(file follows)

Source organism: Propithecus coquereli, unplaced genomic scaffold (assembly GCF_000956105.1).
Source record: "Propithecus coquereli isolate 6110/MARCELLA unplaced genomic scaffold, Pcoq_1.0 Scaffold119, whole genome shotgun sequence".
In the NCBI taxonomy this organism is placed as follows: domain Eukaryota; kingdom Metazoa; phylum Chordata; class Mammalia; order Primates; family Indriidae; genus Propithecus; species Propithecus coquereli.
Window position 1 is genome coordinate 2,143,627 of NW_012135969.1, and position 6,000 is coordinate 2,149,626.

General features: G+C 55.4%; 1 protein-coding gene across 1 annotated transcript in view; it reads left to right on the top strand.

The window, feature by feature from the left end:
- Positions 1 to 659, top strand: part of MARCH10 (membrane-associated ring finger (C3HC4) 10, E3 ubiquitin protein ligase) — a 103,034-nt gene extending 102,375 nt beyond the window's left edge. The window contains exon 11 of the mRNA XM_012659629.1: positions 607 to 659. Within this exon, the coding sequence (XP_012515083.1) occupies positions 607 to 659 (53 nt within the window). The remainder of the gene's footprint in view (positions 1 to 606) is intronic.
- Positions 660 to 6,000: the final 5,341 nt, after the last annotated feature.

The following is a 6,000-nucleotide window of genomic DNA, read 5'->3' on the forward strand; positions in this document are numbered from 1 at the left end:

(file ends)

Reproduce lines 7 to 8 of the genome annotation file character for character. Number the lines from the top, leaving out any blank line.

- Positions 1 to 659, top strand: part of MARCH10 (membrane-associated ring finger (C3HC4) 10, E3 ubiquitin protein ligase) — a 103,034-nt gene extending 102,375 nt beyond the window's left edge. The window contains exon 11 of the mRNA XM_012659629.1: positions 607 to 659. Within this exon, the coding sequence (XP_012515083.1) occupies positions 607 to 659 (53 nt within the window). The remainder of the gene's footprint in view (positions 1 to 606) is intronic.
- Positions 660 to 6,000: the final 5,341 nt, after the last annotated feature.